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Trinidad’s Central Bank announces moratorium on loans


Trinidad’s Central Bank announces moratorium on loans

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Port of Spain – The Central Bank of Trinidad and Tobago (CBTT) has announced a new moratorium on the regulatory treatment of payment deferrals or restructured loans due to the measures put in place by the authorities here to curb the spread of the coronavirus (COVID-19) pandemic.

In a letter sent to all institutions licensed under the Financial Institutions Act and copied to the Bankers Association of Trinidad and Tobago and the Institute of Chartered Accounts of Trinidad and Tobago (ICATT), the CBTT said that it notes “with concern the difficulties currently being faced by our national community as we face the effects of the ongoing pandemic and the potential hardship that it presents to customers of financial institutions”.

The CBTT said that it had previously extended an initial moratorium on deferred loans in March last year, which was subsequently extended twice within 2020 and came to an end on December 31, 2020.

“However, having regard to the new circumstances, the Central Bank considers it appropriate to reintroduce a moratorium on the regulatory treatment for rescheduled loans due to “skipped payments” or rate reductions and past due facilities for the period May 1, 2021 to September 30, 2021.”

It said financial institutions should note that payment deferrals or rate reductions shall apply only to those performing loans and loans past due up to 89 days as at May 1, 2021.

“Non-performing loans that is, loans in the 90 days and over category and classified as sub-standard, doubtful loss as at May 1, 2021 will not qualify for this treatment.”

The CBTT said that the deferral of loan payments is to be extended on an ‘opt in’ basis only and that all deferrals offered to customers during this period must expire on September 30, 2021 regardless of the actual date of commencement of the deferral.

In addition, credit facilities which have been afforded skipped payments or rate reductions, should not be reported as “Restructuring or Rescheduled” or as “Past Due”  based on several measures.

It said that borrowers who were current prior to the new moratorium period commencing May 1, 2021 and who subsequently accepted the “skipped payment” provision as a result of the effects of COVID-19 generally should not be reported as past due.

“Similarly, borrowers who accept a rate reduction should not be reported as “Restructuring or Rescheduled”,” the CBTT said, adding that financial institutions have the option on a “case by case” basis to apply payment deferrals to past due exposures in the 1 – 89 days categories in accordance with their credit management policies.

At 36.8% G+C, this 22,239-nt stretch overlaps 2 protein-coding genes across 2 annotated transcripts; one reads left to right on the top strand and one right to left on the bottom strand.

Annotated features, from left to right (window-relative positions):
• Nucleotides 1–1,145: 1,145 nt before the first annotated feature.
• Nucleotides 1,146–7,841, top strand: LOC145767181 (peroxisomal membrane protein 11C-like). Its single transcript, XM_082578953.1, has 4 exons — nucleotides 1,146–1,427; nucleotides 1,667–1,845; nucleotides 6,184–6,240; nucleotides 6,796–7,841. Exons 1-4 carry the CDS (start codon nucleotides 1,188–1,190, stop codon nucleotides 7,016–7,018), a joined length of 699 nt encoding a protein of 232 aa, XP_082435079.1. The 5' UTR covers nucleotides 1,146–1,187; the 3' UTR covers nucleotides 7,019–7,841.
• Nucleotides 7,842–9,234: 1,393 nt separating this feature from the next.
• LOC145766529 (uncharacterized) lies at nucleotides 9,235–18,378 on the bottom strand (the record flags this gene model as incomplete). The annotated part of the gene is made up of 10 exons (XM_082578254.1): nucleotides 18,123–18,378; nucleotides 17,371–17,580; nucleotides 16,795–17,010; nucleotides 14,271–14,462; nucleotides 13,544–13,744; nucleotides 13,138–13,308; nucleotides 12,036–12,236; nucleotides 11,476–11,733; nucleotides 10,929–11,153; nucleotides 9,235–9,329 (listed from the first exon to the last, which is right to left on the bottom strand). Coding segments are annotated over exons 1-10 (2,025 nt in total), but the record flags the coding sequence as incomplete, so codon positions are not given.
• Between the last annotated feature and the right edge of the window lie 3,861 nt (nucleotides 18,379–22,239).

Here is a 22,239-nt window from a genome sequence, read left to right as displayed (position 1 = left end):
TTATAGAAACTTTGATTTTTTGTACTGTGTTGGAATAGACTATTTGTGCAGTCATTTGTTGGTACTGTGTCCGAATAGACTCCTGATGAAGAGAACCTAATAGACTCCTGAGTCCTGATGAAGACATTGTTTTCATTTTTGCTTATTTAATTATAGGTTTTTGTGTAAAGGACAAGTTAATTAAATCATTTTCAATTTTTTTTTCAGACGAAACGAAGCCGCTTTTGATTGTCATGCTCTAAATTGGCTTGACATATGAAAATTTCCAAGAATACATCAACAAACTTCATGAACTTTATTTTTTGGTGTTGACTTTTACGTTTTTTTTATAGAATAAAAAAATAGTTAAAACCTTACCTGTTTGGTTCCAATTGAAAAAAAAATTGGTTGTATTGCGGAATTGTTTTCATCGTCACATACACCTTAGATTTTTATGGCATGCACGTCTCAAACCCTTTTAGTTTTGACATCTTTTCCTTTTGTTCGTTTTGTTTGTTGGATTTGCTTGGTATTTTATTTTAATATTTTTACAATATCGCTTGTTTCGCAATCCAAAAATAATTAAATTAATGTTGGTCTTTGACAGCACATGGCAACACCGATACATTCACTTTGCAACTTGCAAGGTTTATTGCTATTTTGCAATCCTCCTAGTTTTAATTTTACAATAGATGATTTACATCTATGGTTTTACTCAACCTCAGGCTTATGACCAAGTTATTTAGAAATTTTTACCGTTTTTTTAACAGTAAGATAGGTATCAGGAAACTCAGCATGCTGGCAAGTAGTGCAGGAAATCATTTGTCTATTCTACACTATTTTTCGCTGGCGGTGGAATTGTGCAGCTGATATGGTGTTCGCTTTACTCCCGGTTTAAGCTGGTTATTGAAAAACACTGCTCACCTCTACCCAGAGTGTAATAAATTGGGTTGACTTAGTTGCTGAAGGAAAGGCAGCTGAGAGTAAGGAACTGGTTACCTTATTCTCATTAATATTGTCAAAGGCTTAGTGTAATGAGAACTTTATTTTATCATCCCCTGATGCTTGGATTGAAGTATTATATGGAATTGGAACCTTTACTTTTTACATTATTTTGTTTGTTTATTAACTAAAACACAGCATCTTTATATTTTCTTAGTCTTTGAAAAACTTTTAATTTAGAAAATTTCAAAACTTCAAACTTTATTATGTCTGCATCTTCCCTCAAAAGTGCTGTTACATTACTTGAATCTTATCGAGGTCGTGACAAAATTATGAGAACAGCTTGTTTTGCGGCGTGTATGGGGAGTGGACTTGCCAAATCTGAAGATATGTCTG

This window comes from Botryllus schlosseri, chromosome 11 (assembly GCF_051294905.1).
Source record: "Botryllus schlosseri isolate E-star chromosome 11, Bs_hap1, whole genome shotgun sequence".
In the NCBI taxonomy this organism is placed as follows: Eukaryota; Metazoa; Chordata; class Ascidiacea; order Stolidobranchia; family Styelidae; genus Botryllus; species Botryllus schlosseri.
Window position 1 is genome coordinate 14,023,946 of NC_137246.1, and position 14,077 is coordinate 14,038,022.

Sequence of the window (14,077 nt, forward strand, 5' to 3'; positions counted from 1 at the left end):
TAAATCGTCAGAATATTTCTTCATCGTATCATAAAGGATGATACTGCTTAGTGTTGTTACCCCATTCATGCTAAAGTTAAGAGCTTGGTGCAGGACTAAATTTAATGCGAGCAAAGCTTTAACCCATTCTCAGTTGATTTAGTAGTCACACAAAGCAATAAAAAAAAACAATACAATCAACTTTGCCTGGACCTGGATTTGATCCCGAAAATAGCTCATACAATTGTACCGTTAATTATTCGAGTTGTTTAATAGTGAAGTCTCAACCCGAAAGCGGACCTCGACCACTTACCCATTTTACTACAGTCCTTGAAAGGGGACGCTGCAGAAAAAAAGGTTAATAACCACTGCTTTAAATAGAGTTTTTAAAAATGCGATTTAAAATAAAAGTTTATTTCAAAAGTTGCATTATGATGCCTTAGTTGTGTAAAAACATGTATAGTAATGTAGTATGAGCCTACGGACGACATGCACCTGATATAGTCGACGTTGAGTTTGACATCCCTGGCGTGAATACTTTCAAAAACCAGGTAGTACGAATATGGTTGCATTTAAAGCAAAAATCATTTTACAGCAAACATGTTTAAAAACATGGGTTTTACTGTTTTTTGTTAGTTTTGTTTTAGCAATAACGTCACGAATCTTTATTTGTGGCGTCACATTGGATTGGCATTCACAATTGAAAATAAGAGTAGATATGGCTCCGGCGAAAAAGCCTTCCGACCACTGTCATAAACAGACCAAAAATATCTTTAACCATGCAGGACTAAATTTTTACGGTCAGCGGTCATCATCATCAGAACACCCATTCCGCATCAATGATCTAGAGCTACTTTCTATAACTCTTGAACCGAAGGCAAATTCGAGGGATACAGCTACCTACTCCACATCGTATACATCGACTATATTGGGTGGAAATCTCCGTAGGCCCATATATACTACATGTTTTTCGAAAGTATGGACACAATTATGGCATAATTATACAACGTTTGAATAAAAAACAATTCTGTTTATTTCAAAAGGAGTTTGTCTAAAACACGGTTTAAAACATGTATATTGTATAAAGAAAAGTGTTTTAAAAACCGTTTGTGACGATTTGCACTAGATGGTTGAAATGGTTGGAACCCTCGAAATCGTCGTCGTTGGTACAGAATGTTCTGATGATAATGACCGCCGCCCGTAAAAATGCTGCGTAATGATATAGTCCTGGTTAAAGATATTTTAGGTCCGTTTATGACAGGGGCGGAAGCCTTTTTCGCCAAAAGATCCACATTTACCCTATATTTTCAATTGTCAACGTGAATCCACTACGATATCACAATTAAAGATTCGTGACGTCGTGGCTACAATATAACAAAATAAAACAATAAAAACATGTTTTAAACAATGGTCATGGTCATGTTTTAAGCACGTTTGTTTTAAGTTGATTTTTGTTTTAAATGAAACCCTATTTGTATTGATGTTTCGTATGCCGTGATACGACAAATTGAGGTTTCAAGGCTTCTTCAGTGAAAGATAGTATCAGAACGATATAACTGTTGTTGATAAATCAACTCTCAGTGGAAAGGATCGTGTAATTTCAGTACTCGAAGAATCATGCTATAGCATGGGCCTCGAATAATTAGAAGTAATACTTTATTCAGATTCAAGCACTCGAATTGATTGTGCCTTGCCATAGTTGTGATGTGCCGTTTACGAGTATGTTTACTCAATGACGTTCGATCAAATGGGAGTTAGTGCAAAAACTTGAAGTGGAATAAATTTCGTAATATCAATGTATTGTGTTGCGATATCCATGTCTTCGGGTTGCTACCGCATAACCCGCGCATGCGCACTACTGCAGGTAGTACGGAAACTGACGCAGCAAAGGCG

“Past due reporting status should be maintained as the status reflected as at May 1, 2021 for the duration of the deferral period granted,” the CBTT said, adding “ all financial institutions will be required to submit the special DPC-19 Report to the Central Bank on a monthly basis and within 30 business days of the end of the relevant reporting month for the period May to September 2021”

The CBTT said that financial institutions will be allowed to restructure loans that have a high probability of fulfilling revised payment terms and conditions beyond the current restrictions set out in the Bank’s Guideline for the Measurement, Monitoring and Control of Impaired Assets.

It said loans that have been restructured should be reported in accordance with established reporting requirements and that financial institutions are required to provide borrowers with accurate disclosures when offering payment deferrals and/or rate reductions, which will alleviate any misunderstandings relative to the changes in the terms and conditions of the loan contract.

“The financial institution must provide customers with adequate information to understand the implications of a “skipped payment” or payment deferral, including the consequences (if any) for the total amount payable under the loan contract, the term of the loan, and the amount of contractual monthly instalments. The customer should also have no liability to pay any charge or fee associated with the granting of the “skipped payment” or deferral arrangement.”

The Central Bank said that it would be meeting with the commercial banks in the coming weeks to discuss the detailed plans being put in place for monitoring and managing credit and liquidity risks and capital both during and after the moratorium period. (CMC)